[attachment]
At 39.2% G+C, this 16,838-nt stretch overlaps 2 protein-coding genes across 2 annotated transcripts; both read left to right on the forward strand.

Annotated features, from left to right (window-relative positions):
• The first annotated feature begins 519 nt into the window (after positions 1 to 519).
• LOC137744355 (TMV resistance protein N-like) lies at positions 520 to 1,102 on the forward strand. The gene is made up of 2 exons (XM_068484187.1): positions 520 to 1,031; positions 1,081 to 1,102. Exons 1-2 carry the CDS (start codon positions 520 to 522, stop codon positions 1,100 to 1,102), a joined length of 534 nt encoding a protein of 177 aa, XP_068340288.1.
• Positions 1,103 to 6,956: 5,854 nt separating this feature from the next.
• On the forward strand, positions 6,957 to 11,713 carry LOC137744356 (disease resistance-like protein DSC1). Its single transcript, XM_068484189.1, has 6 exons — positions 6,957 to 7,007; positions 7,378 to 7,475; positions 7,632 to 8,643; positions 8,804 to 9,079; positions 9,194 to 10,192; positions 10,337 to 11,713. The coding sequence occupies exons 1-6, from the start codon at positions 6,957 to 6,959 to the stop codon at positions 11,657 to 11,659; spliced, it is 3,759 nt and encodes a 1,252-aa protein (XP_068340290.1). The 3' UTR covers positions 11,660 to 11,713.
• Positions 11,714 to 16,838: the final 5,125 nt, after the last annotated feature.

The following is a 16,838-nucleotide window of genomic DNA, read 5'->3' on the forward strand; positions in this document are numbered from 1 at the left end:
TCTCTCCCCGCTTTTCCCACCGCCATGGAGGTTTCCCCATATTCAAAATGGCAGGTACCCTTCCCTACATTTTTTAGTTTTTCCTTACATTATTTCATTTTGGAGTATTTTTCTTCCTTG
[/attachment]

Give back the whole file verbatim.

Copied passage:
At 39.2% G+C, this 16,838-nt stretch overlaps 2 protein-coding genes across 2 annotated transcripts; both read left to right on the forward strand.

Annotated features, from left to right (window-relative positions):
• The first annotated feature begins 519 nt into the window (after positions 1 to 519).
• LOC137744355 (TMV resistance protein N-like) lies at positions 520 to 1,102 on the forward strand. The gene is made up of 2 exons (XM_068484187.1): positions 520 to 1,031; positions 1,081 to 1,102. Exons 1-2 carry the CDS (start codon positions 520 to 522, stop codon positions 1,100 to 1,102), a joined length of 534 nt encoding a protein of 177 aa, XP_068340288.1.
• Positions 1,103 to 6,956: 5,854 nt separating this feature from the next.
• On the forward strand, positions 6,957 to 11,713 carry LOC137744356 (disease resistance-like protein DSC1). Its single transcript, XM_068484189.1, has 6 exons — positions 6,957 to 7,007; positions 7,378 to 7,475; positions 7,632 to 8,643; positions 8,804 to 9,079; positions 9,194 to 10,192; positions 10,337 to 11,713. The coding sequence occupies exons 1-6, from the start codon at positions 6,957 to 6,959 to the stop codon at positions 11,657 to 11,659; spliced, it is 3,759 nt and encodes a 1,252-aa protein (XP_068340290.1). The 3' UTR covers positions 11,660 to 11,713.
• Positions 11,714 to 16,838: the final 5,125 nt, after the last annotated feature.

The following is a 16,838-nucleotide window of genomic DNA, read 5'->3' on the forward strand; positions in this document are numbered from 1 at the left end:
TCTCTCCCCGCTTTTCCCACCGCCATGGAGGTTTCCCCATATTCAAAATGGCAGGTACCCTTCCCTACATTTTTTAGTTTTTCCTTACATTATTTCATTTTGGAGTATTTTTCTTCCTTG